Long Daytime Naps Are Warning Sign For Type-2 Diabetes

Type-2 Diabetes
Napping in the day

Japanese researchers have now found that prolonged periods of naps extending more than one hour a day could possibly be an indication sign for type 2 diabetes. This link was found when they investigated studies based on observation which involved much more than 300,000 people.

Experts from the UK said that the people having illnesses for a longer time and those left with diabetes undiagnosed often had a feeling of fatigue in course of the day. However, they also said that they had no solid proof that naps created or amplified the risk of having diabetes.

This enormous study was conducted by researchers at the University of Tokyo, and is being presented in Munich at a conference of the European Association for the Study of Diabetes. In the research it was found the connection concerning long naps during the day of greater than an hour and an increased risk by 45 per cent of diabetes, as compared to no nap time during the day. However there were no evidences seen in cases with naps for a period of 40 minutes or less.

Sleeping patterns

The researchers believed that lengthy naps could be an outcome of having disturbed sleep during the night, that actually triggered by sleep apnoea. This kind of sleeping disorder could escalate the risk of heart problems, cardiovascular issues and other metabolic conditions, together with type 2 diabetes.

Because of work schedule or patterns of social life, people are deprived of sleep, which could result in increased desire for food, which could amplify the threat of type 2 diabetes. Then again it was also likely that people are not very healthy or are in the early stages of diabetes were more prone to take naps during the day for a longer period. On the contrary, the authors believe that naps of a shorter span were expected to increase vigilance and normal motor movements.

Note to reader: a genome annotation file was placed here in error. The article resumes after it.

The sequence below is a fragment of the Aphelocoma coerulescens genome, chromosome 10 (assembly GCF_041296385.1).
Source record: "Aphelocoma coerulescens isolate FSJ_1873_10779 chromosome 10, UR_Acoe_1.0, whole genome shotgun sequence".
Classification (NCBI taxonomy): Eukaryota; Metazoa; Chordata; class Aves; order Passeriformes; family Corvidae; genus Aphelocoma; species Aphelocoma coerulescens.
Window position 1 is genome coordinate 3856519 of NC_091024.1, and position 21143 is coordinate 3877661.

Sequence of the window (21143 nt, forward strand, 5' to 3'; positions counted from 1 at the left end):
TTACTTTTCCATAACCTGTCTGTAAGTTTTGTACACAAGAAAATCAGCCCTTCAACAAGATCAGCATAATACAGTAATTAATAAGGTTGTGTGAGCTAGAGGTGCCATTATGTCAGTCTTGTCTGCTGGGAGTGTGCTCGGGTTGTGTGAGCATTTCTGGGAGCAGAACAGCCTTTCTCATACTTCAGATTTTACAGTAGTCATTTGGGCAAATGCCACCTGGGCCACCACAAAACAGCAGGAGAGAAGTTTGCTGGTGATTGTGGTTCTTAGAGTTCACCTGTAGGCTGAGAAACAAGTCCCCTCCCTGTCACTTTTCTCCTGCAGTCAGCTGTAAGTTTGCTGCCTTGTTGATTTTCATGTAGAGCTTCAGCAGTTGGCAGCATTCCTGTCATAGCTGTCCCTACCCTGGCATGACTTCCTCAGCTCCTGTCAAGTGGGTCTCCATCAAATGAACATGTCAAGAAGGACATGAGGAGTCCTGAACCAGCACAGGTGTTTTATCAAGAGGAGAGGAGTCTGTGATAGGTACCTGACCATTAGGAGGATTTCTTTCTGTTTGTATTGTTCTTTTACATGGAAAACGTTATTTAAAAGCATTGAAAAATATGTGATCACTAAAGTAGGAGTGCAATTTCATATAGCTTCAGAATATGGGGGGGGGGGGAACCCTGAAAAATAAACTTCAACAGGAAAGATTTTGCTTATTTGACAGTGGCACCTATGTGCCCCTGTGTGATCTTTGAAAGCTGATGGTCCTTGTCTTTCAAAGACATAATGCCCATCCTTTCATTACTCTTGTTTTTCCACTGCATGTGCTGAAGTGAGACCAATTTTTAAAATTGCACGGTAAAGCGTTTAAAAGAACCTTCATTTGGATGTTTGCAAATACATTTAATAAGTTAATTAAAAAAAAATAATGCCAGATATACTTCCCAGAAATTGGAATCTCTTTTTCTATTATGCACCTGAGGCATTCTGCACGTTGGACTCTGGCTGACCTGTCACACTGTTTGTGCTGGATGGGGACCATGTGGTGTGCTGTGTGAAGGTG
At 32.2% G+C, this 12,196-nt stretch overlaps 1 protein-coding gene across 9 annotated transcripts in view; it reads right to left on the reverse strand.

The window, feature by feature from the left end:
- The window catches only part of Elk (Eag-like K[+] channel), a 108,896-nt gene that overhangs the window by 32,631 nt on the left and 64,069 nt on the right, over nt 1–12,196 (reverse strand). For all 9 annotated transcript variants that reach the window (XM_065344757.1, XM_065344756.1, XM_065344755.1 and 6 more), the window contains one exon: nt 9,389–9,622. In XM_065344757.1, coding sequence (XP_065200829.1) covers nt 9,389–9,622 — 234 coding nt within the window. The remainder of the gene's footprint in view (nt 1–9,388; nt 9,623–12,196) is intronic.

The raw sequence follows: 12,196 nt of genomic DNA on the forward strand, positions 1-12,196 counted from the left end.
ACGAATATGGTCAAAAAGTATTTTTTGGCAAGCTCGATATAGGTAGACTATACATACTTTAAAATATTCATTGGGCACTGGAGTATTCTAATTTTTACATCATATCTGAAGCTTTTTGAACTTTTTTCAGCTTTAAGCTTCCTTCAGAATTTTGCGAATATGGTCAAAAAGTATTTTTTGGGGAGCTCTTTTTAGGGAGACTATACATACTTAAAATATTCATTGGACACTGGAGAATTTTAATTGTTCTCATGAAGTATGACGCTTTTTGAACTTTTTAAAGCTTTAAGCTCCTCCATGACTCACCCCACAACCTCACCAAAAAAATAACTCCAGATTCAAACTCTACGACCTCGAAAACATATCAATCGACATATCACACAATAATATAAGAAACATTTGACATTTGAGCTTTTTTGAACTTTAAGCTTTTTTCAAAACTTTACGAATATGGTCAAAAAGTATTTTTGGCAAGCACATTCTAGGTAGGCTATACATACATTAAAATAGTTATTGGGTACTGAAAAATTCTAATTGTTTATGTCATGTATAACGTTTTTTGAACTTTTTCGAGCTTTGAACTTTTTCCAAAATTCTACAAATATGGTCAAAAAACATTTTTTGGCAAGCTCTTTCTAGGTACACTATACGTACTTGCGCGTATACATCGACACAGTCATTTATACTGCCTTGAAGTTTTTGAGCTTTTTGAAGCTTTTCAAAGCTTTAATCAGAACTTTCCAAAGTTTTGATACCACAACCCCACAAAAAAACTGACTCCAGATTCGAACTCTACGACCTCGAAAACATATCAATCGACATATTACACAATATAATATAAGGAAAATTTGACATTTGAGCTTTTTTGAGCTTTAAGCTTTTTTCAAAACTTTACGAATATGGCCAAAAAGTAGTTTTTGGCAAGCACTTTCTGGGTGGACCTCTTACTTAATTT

Early warning sign

From the University of Glasgow, Naveed Satter a professor of metabolic medicine said that there was currently a lot of proof of some kind of connection between disturbances during sleep and diabetes. It is possible that factors of risk which bring about diabetes also are the root for napping. This could take account of a tad high level of sugar, meaning that napping could be a primary cautionary indication of diabetes said Satter. However appropriate tests were required to figure out whether or not sleeping patterns did make any change to outcomes of real heath.

At the University of Oxford, Dr Benjamin Cairns, from the cancer epidemiology division commented that the results of the tests should be considered with lot of concern and with avoidance of risks. In a broad spectrum, Dr Cairns says that it is not really possible to come down to a final result about not only the causes but also the effects simply established on the basis of studies conducted on observation solely, because as a matter of fact they cannot forget about other explanatory substitutes for their results and finding in the trial.

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